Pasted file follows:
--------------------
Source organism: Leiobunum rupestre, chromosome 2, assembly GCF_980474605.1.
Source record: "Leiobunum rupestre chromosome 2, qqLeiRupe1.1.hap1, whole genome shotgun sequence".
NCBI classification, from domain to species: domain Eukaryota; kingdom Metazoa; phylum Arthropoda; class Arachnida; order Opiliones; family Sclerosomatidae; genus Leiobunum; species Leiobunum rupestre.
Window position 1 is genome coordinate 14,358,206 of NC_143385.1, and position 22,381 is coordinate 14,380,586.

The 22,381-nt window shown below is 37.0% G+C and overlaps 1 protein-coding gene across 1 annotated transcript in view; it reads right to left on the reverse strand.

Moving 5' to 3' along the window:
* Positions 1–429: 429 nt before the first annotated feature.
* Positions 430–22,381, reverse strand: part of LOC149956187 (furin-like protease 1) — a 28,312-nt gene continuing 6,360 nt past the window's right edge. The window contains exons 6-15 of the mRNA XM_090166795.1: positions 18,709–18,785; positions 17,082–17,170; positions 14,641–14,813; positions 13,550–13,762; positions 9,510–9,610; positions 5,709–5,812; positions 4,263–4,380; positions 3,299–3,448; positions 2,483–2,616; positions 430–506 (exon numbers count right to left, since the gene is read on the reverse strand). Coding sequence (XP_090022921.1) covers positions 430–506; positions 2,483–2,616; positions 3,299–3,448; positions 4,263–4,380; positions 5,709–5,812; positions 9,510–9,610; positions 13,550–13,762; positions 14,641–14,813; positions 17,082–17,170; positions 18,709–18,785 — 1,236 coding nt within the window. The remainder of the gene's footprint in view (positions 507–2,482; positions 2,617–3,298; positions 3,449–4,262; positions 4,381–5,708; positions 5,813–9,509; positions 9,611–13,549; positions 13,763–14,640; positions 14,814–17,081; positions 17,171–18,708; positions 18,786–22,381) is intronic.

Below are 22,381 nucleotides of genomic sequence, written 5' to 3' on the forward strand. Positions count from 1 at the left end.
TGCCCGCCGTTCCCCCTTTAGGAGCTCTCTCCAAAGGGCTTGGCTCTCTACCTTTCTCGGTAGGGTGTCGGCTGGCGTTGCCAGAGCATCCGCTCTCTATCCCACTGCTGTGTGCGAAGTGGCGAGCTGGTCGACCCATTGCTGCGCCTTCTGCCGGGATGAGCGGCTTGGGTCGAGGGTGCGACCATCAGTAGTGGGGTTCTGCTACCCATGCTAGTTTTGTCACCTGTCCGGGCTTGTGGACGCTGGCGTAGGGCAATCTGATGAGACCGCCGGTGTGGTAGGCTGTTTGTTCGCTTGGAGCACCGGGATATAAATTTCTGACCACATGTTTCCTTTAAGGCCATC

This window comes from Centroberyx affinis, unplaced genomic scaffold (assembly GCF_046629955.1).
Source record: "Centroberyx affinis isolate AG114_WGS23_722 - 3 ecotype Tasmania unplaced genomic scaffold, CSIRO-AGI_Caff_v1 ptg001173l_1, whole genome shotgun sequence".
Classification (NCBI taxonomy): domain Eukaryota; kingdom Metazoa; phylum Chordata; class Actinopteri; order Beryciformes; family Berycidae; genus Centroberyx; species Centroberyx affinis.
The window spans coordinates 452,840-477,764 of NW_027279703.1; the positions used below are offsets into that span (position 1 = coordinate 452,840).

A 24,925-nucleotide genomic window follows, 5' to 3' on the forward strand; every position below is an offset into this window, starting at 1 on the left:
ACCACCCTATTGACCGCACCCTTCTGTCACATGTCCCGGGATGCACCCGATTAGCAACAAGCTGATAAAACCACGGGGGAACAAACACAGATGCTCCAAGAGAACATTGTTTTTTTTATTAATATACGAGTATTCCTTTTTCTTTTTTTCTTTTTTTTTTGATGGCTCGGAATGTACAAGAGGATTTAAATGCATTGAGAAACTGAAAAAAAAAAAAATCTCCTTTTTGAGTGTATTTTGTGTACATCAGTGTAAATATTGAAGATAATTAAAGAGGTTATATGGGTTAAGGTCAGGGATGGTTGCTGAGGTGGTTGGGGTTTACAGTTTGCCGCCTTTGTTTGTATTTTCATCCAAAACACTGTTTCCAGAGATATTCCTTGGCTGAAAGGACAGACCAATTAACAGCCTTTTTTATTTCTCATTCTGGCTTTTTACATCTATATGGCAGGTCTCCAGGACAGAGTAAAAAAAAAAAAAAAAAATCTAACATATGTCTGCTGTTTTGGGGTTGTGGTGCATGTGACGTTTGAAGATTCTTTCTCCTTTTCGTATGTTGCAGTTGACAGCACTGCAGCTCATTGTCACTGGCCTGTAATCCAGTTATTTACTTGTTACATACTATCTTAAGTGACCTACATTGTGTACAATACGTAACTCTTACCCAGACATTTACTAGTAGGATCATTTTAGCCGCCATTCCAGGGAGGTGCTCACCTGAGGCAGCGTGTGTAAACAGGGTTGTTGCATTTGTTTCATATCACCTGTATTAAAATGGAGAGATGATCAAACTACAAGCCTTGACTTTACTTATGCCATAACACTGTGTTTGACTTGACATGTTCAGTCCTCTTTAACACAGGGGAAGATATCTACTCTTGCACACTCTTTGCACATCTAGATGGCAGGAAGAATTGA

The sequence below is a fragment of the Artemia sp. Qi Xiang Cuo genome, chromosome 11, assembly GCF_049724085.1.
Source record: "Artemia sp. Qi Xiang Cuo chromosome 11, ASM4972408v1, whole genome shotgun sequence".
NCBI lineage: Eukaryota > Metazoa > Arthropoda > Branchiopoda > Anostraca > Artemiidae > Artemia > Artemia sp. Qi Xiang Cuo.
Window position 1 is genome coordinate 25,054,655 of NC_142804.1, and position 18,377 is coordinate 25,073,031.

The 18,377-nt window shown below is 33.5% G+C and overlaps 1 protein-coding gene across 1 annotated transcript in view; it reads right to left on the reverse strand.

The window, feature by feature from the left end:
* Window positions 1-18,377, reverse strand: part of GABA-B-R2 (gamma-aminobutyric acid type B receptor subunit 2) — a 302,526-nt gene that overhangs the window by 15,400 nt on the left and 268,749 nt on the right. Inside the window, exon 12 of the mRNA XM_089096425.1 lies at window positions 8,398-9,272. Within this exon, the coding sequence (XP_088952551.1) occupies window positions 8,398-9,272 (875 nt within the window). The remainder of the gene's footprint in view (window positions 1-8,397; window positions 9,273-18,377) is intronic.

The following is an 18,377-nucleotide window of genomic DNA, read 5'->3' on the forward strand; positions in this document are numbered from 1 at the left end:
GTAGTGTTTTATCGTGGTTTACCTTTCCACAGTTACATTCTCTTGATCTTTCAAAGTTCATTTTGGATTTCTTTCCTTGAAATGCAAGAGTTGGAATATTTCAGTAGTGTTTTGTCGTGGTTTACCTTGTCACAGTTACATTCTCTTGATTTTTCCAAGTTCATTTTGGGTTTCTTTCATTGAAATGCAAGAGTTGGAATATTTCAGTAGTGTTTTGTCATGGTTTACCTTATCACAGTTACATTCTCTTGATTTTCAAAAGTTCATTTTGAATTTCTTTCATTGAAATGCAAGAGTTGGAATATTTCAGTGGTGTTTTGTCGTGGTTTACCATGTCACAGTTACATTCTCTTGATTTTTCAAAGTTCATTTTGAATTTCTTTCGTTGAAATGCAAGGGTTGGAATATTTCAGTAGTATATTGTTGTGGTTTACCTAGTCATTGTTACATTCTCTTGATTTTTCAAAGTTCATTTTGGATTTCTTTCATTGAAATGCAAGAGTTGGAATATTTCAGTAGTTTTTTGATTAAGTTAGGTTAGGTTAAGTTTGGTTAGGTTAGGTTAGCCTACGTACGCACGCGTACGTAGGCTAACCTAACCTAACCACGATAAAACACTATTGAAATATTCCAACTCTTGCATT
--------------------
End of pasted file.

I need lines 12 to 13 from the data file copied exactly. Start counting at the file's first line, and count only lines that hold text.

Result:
Source record: "Centroberyx affinis isolate AG114_WGS23_722 - 3 ecotype Tasmania unplaced genomic scaffold, CSIRO-AGI_Caff_v1 ptg001173l_1, whole genome shotgun sequence".
Classification (NCBI taxonomy): domain Eukaryota; kingdom Metazoa; phylum Chordata; class Actinopteri; order Beryciformes; family Berycidae; genus Centroberyx; species Centroberyx affinis.